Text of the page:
• Check the tide times and the weather forecast before your visit and be aware of your access and exit from the beach.
• The sun’s rays can be intensified by the sea and can cause certain forms of skin cancer. Avoid exposure to the sun by protecting sensitive areas, use plenty of sunscreen and wear an appropriate hat.
• For your health and safety do not enter the sea or remain on any part of the beach designated as a boat-launching channel.
• Do not obstruct the launch access of the lifeboats at Bridlington, Flamborough, Withernsea or Hornsea’s inshore rescue boat.
• Motorcycles, quad bikes and other off road vehicles are not permitted on any beach.
• The lighting of fires, gas stoves or gas barbecues should not take place and permits to stage special events are issued via the foreshore office.
• Report any suspicious items to the coastguard/police, e.g. munitions, pollution or unidentified objects that may have washed ashore. For your own safety do not touch them.

The East Riding of Yorkshire coastline is diverse in its make up, stretching from the chalk cliffs of Bempton and Flamborough Head, through to the Holderness plain with boulder clay and sandy dunes and then along to the wetlands of the Humber Estuary.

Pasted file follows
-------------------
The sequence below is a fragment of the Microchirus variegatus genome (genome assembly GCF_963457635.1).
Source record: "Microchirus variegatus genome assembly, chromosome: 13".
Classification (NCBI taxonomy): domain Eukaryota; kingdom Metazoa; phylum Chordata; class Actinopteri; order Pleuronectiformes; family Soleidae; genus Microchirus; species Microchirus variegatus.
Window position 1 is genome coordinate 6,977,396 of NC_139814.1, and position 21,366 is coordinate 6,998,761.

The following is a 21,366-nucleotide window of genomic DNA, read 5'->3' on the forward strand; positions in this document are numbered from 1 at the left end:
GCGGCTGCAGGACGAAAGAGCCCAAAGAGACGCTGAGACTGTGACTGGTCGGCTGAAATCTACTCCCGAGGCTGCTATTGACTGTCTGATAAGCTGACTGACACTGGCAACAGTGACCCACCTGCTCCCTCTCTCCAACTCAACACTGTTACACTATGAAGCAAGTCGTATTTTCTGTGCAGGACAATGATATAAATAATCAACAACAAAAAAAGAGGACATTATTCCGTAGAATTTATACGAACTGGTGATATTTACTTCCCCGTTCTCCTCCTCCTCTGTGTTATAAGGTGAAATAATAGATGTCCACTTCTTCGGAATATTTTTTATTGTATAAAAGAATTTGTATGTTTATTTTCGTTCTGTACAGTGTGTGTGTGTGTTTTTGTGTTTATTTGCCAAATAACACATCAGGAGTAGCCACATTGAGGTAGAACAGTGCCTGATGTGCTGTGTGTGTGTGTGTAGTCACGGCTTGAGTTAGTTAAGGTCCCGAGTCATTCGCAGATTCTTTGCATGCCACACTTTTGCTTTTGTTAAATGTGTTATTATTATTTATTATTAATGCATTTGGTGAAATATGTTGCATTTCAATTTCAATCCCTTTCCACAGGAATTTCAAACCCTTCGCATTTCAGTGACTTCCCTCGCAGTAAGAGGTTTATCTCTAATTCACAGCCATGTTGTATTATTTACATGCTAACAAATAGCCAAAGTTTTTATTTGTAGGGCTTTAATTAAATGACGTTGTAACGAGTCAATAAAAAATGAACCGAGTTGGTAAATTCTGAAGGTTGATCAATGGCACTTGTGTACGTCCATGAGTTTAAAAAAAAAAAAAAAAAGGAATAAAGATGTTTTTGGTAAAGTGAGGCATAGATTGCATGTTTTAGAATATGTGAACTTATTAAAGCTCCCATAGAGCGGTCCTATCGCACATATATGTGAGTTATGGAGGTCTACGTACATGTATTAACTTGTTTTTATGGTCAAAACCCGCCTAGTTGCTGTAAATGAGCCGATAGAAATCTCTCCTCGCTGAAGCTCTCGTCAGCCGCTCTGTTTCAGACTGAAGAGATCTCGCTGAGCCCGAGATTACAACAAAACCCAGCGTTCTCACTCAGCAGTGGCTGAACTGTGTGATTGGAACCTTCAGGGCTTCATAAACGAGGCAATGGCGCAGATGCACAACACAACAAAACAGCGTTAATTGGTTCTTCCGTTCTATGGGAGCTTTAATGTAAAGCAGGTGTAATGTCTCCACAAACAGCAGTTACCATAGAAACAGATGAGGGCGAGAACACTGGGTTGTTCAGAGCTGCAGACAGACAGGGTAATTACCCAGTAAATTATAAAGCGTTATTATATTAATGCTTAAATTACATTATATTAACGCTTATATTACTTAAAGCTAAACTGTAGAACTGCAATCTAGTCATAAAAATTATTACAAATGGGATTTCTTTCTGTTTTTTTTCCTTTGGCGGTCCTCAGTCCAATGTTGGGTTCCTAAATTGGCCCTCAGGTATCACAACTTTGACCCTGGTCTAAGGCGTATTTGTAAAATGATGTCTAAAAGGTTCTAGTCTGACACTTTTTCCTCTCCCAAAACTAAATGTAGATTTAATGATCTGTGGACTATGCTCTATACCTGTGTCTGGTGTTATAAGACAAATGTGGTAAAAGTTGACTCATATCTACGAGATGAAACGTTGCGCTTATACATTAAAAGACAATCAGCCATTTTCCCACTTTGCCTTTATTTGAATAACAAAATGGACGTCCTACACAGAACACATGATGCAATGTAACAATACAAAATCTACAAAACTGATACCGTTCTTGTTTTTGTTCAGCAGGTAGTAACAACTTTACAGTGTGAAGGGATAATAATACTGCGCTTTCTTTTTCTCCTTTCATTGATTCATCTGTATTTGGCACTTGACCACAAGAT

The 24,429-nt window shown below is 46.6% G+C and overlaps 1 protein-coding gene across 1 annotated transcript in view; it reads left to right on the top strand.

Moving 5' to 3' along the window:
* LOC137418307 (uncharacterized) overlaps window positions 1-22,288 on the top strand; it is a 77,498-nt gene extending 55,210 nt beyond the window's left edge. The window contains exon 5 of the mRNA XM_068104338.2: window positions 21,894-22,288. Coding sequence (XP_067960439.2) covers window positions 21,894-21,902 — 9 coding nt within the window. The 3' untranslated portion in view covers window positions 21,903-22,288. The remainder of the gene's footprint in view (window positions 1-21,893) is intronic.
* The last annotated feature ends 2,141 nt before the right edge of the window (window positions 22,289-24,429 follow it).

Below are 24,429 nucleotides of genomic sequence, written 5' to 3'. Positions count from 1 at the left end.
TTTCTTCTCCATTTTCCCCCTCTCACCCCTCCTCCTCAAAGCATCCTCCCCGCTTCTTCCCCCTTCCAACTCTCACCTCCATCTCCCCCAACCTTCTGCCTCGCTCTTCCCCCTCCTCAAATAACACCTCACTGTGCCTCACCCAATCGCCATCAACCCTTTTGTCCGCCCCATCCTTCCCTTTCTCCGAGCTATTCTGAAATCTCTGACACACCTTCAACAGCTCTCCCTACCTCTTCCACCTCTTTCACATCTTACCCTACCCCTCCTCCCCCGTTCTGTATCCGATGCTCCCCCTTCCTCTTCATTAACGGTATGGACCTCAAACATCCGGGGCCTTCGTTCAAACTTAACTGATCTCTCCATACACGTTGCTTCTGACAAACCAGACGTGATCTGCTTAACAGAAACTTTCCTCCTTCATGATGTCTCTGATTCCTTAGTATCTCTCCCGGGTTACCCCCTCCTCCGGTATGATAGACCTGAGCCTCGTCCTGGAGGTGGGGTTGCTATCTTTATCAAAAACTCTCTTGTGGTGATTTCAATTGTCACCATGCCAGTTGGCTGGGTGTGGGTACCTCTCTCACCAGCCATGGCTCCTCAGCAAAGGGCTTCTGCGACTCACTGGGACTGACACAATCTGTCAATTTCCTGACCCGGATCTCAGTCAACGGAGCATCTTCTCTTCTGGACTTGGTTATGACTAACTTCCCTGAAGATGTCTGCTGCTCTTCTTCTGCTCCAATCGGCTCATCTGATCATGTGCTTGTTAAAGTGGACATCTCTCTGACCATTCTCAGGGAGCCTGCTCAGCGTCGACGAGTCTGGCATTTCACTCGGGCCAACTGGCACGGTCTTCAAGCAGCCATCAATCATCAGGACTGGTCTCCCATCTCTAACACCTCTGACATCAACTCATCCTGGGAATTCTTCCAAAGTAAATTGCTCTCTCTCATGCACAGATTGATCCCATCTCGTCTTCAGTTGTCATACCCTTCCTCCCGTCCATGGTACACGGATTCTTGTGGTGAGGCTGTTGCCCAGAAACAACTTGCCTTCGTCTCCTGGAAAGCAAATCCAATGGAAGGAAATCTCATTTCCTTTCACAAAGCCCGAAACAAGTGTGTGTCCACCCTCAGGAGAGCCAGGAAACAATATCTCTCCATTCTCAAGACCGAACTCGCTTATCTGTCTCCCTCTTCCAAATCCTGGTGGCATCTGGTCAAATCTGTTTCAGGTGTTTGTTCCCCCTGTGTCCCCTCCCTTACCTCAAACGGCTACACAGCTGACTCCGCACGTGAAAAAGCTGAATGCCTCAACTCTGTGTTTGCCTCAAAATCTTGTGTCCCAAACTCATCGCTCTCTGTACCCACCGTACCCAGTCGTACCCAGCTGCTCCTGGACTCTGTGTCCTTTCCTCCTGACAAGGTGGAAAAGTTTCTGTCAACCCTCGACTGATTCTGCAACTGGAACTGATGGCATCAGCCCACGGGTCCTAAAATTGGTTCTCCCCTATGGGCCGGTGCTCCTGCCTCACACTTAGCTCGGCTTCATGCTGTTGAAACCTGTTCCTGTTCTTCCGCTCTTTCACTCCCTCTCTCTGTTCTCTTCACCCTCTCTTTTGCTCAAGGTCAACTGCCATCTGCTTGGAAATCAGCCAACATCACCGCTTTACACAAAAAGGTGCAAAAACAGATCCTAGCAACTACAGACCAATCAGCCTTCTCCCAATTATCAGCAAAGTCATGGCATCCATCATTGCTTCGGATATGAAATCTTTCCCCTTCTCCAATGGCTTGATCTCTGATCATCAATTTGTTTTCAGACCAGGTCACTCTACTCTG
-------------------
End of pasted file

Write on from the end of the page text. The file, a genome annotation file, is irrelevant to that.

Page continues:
If you fancy something a little different from the traditional seaside towns of Bridlington, Hornsea and Withernsea, try visiting some of the alternative rural beaches, using the following access points, to explore our beautiful coast and many varied habitats.

Many of the access points listed have been adopted by volunteers and local community groups. Many sites enjoy frequent beach clean up events, as part of an environmentally friendly initiative in conjunction with the Marine Conservation Society and Keep Britain Tidy, supported by local town and parish councils.

As a result several have been awarded a Rural Beach Award in the past and some have been awarded a Quality Coast Award.

At some sites you will find a host of information about the area, posted on notice boards together with other local information and contact numbers, to assist in seeking further information or to report vandalism, erosion and debris. Regretfully, not all sites have car parking and some sites have a small charge.